Harvey Louis Carignan

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Banned
Harvey Louis Carignan





A.K.A.: "Harv the Hammer"

Classification: Serial killer
Characteristics: Rape
Number of victims: 5 +
Date of murders: 1949 / 1972 - 1974
Date of arrest: September 24, 1974
Date of birth: May 18, 1927
Victims profile: Laura Showalter, 58 / Leslie Laura Brock, 19 / Kathy Sue Miller, 15 / Eileen Hunley / Kathy Schultz
Method of murder: Hitting with a hammer
Location: Alaska/Washington/Minnesota, USA
Status: Sentenced to death in Alaska in 1949. Reversed in 1951. Paroled in 1960. Sentenced the maximum of forty years in prison in Minnesota in 1975




Harvey Louis Carignan (born May 18, 1927) is an American serial killer currently serving a life sentence at the Minnesota Correctional Facility – Stillwater for the murders of two women. He had been previously convicted for a 1949 rape and murder he committed while stationed in the U.S. Army, in Anchorage, Alaska. He was paroled for that crime in 1960.

Harvey Carignan

By all rights, Harvey Carignan should never have become a serial killer. Sentenced in Alaska to be hanged for murdering a woman during 1949, the hulking killer might have been eliminated early on had not the system intervened. An over-zealous sheriff had elicited confessions from the suspect with assurances that Carignan would not be executed, a condition that appeals courts found disturbing.

Carignan's death sentence was reversed in 1951, and after serving nine more years on a conviction for attempted rape, he was paroled in 1960. There would be more arrests, for burglary, assault, and other crimes; in 1965, Carignan was sentenced to a term of fifteen years in Washington, but with time off for good behavior, he would hit the streets again in 1969, consumed with an abiding rage against society in general and women in particular.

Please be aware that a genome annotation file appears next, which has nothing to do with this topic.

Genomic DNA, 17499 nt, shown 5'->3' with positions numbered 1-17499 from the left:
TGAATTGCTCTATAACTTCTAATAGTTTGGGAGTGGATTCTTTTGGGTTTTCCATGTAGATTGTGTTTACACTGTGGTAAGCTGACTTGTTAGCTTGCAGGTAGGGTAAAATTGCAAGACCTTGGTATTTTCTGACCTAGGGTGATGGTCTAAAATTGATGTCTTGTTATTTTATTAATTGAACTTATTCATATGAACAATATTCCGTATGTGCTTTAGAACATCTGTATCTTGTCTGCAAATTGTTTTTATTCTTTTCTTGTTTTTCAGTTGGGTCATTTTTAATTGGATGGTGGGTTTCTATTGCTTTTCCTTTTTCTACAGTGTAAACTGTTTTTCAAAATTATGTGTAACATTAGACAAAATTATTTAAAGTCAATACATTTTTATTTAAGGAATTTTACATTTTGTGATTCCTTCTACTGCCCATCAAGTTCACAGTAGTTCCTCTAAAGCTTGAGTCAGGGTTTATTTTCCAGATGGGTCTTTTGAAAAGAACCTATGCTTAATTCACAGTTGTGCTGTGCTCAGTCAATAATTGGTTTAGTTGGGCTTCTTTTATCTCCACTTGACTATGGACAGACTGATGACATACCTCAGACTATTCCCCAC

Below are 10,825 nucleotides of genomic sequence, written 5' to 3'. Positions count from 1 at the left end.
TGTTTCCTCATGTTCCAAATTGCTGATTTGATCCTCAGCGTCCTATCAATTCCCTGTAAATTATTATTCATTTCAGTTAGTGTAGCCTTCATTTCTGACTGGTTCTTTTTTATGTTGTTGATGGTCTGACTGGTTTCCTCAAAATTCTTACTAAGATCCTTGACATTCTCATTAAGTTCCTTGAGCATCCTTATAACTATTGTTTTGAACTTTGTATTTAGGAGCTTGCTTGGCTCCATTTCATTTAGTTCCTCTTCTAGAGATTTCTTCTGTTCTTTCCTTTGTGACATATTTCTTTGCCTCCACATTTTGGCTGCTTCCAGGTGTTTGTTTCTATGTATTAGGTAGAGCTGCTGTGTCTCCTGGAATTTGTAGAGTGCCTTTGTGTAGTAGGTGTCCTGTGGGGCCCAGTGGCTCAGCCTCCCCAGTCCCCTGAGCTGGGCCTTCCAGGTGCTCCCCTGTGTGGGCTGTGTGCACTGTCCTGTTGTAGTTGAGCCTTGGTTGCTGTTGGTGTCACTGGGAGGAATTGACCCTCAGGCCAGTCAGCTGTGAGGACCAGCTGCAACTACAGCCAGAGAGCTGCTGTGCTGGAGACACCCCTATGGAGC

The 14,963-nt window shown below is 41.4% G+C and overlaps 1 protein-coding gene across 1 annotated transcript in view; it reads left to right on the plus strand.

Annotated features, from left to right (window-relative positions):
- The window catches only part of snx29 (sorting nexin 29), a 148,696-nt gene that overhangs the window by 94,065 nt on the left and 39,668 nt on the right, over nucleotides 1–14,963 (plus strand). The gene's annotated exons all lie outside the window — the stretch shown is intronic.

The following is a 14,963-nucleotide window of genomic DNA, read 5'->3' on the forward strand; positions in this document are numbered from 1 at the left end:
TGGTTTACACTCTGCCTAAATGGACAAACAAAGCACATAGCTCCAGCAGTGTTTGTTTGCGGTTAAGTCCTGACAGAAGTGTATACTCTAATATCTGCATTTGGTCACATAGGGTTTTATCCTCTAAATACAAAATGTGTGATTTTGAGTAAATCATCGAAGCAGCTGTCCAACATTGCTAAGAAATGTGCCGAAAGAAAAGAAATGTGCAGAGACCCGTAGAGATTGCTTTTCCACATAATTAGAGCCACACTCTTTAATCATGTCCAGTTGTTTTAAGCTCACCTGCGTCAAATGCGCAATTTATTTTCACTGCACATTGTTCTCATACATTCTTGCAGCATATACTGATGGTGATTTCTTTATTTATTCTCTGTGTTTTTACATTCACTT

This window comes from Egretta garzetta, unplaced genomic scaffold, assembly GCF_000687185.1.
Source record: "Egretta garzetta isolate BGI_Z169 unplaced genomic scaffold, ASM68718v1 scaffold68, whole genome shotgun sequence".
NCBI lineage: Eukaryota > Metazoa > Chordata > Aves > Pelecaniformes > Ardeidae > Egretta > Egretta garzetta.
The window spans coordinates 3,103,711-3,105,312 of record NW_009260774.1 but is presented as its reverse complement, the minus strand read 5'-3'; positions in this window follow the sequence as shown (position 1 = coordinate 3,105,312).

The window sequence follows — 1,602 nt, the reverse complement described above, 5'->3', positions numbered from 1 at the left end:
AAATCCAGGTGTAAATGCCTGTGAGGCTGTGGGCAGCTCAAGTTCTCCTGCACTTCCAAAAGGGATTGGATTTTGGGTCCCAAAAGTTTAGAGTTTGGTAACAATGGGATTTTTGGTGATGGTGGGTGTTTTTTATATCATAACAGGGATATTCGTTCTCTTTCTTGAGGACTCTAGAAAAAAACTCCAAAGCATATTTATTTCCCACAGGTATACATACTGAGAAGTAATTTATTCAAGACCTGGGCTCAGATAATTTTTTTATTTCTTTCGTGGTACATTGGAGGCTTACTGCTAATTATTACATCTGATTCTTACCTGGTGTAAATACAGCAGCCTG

Harvey married a Seattle widow shortly after his parole, but their relationship was doomed from the beginning. Sullen, uncommunicative, Carignan would frequently get up at night and drive long distances, "to be alone and think." When he refused to share his thoughts or name his destinations on the long nocturnal drives, the marriage fell apart.

Remarrying another widow in 1972, Carignan showed no improvement. His lascivious attentions to a teenaged step-daughter finally forced the girl to run away from home, and he was faced with yet another failing marriage in the spring of 1973.

That May, young Kathy Miller answered Harvey's advertisement for employees at a service station that he leased. The girl was missing for a month before two boys discovered her remains while hiking on an Indian reservation north of Everett, Washington. Nude and bundled in a sheet of plastic, Kathy had been bludgeoned with a hammer, knocking holes the size of nickels in her skull.

Detectives in Seattle were aware of Harvey's record, and they hounded him with such intensity that he departed from their city shortly after Kathy Miller's body was retrieved.

A speeding ticket from Solano County, California, on June 20 placed Carignan in the vicinity where half a dozen women had been murdered in the past two years, but there was nothing solid to connect him with the crimes, and he was on his way cross-country, seeking sanctuary in his old, familiar haunts of Minneapolis.

On June 28, Marlys Townsend was assaulted at a bus stop in that city, clubbed unconscious from behind. She woke in Harvey's car, still groggy from the blow, but when he tried to make her masturbate him, she found strength enough to save herself by leaping from the speeding vehicle.

Police made no connection with the human time-bomb ticking in their midst. September 9, Jewry Billings, age thirteen, was hitching rides in Minneapolis to reach her boyfriend's house, when Carignan pulled up and offered her a ride.

Inside the car, he threatened Jewry with a hammer, forced her to fellate him while he rammed the hammer's handle in and out of her vagina. When he finished with her, Carignan released his battered captive, but the incident was so humiliating that the girl maintained it as a closely-guarded secret for a period of several months.

A year would pass before detectives witnessed Harvey's handiwork again.

On September 8, 1974, he picked up Lisa King and June Lynch, both sixteen, while they were hitching rides in Minneapolis. He offered money if the girls would help him fetch another car that had been stranded in a rural area.

Once out of town, however, Harvey stopped the car and started beating June about the head and face. When Lisa ran for help, he sped away and left his latest victim bleeding on the roadside.